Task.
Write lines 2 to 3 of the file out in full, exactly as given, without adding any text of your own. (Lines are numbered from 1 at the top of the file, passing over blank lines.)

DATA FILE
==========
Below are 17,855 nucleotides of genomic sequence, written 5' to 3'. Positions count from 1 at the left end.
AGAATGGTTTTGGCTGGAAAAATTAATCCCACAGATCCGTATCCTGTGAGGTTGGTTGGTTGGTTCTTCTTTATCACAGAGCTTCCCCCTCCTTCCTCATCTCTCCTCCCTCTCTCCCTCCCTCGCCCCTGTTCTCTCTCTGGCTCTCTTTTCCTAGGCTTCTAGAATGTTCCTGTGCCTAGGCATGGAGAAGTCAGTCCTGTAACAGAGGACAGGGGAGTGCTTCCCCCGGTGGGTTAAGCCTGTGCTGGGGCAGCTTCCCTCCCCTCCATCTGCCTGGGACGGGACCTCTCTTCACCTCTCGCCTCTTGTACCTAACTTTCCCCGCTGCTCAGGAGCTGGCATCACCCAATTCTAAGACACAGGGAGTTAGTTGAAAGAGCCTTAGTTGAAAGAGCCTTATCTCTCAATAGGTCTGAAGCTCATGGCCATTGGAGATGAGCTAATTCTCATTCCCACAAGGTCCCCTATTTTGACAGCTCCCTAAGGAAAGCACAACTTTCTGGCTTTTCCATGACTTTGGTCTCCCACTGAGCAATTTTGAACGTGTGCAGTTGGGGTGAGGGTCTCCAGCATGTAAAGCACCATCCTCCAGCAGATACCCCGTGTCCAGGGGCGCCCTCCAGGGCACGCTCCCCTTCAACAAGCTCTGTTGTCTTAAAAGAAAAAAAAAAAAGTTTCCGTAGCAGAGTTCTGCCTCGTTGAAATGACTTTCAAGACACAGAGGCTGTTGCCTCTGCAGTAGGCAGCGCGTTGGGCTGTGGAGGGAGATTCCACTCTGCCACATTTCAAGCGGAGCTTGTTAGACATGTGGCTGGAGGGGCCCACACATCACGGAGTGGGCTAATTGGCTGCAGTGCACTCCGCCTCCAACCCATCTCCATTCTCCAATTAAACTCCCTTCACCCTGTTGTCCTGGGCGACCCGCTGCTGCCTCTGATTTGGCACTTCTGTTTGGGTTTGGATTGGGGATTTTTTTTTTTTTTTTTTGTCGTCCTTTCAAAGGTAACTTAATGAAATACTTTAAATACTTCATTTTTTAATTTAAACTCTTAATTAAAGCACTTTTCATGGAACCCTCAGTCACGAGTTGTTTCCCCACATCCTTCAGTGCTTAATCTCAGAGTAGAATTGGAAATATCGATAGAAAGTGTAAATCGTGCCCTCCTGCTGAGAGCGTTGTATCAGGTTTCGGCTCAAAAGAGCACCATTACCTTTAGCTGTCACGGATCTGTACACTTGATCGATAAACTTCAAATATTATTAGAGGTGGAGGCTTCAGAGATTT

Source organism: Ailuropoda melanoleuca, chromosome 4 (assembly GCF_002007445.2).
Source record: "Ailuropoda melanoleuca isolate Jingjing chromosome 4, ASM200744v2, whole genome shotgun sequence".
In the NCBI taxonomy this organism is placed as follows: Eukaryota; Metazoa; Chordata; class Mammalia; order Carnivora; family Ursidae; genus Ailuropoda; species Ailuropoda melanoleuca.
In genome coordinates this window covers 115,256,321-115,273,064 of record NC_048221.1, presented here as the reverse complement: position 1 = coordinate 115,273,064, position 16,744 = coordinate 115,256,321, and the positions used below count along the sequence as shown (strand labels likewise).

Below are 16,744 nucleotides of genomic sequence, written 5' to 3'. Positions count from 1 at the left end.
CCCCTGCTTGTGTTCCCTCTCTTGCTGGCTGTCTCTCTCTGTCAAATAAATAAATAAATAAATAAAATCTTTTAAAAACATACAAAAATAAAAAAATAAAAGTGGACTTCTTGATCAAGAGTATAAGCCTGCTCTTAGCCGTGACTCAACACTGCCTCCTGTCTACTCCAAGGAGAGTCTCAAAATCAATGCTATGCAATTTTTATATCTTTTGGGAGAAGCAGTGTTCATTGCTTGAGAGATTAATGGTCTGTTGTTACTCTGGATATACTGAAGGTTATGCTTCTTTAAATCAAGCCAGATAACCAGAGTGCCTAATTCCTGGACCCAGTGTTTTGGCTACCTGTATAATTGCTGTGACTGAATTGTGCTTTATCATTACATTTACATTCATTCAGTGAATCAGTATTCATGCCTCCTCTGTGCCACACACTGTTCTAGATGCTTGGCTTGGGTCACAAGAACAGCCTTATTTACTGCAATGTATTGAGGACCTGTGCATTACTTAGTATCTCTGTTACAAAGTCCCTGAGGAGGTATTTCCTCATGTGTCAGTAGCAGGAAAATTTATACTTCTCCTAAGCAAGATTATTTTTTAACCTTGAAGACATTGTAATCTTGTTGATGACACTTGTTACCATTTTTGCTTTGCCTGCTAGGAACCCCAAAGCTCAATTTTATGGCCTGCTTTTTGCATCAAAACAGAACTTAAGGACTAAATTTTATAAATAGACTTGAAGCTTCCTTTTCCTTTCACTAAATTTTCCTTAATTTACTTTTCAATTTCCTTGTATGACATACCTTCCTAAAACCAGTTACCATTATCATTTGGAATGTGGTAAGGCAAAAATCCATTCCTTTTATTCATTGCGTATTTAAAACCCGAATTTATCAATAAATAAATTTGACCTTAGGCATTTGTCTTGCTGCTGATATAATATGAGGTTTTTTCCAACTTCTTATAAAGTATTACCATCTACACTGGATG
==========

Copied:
AGAATGGTTTTGGCTGGAAAAATTAATCCCACAGATCCGTATCCTGTGAGGTTGGTTGGTTGGTTCTTCTTTATCACAGAGCTTCCCCCTCCTTCCTCATCTCTCCTCCCTCTCTCCCTCCCTCGCCCCTGTTCTCTCTCTGGCTCTCTTTTCCTAGGCTTCTAGAATGTTCCTGTGCCTAGGCATGGAGAAGTCAGTCCTGTAACAGAGGACAGGGGAGTGCTTCCCCCGGTGGGTTAAGCCTGTGCTGGGGCAGCTTCCCTCCCCTCCATCTGCCTGGGACGGGACCTCTCTTCACCTCTCGCCTCTTGTACCTAACTTTCCCCGCTGCTCAGGAGCTGGCATCACCCAATTCTAAGACACAGGGAGTTAGTTGAAAGAGCCTTAGTTGAAAGAGCCTTATCTCTCAATAGGTCTGAAGCTCATGGCCATTGGAGATGAGCTAATTCTCATTCCCACAAGGTCCCCTATTTTGACAGCTCCCTAAGGAAAGCACAACTTTCTGGCTTTTCCATGACTTTGGTCTCCCACTGAGCAATTTTGAACGTGTGCAGTTGGGGTGAGGGTCTCCAGCATGTAAAGCACCATCCTCCAGCAGATACCCCGTGTCCAGGGGCGCCCTCCAGGGCACGCTCCCCTTCAACAAGCTCTGTTGTCTTAAAAGAAAAAAAAAAAAGTTTCCGTAGCAGAGTTCTGCCTCGTTGAAATGACTTTCAAGACACAGAGGCTGTTGCCTCTGCAGTAGGCAGCGCGTTGGGCTGTGGAGGGAGATTCCACTCTGCCACATTTCAAGCGGAGCTTGTTAGACATGTGGCTGGAGGGGCCCACACATCACGGAGTGGGCTAATTGGCTGCAGTGCACTCCGCCTCCAACCCATCTCCATTCTCCAATTAAACTCCCTTCACCCTGTTGTCCTGGGCGACCCGCTGCTGCCTCTGATTTGGCACTTCTGTTTGGGTTTGGATTGGGGATTTTTTTTTTTTTTTTTTGTCGTCCTTTCAAAGGTAACTTAATGAAATACTTTAAATACTTCATTTTTTAATTTAAACTCTTAATTAAAGCACTTTTCATGGAACCCTCAGTCACGAGTTGTTTCCCCACATCCTTCAGTGCTTAATCTCAGAGTAGAATTGGAAATATCGATAGAAAGTGTAAATCGTGCCCTCCTGCTGAGAGCGTTGTATCAGGTTTCGGCTCAAAAGAGCACCATTACCTTTAGCTGTCACGGATCTGTACACTTGATCGATAAACTTCAAATATTATTAGAGGTGGAGGCTTCAGAGATTT

Source organism: Ailuropoda melanoleuca, chromosome 4 (assembly GCF_002007445.2).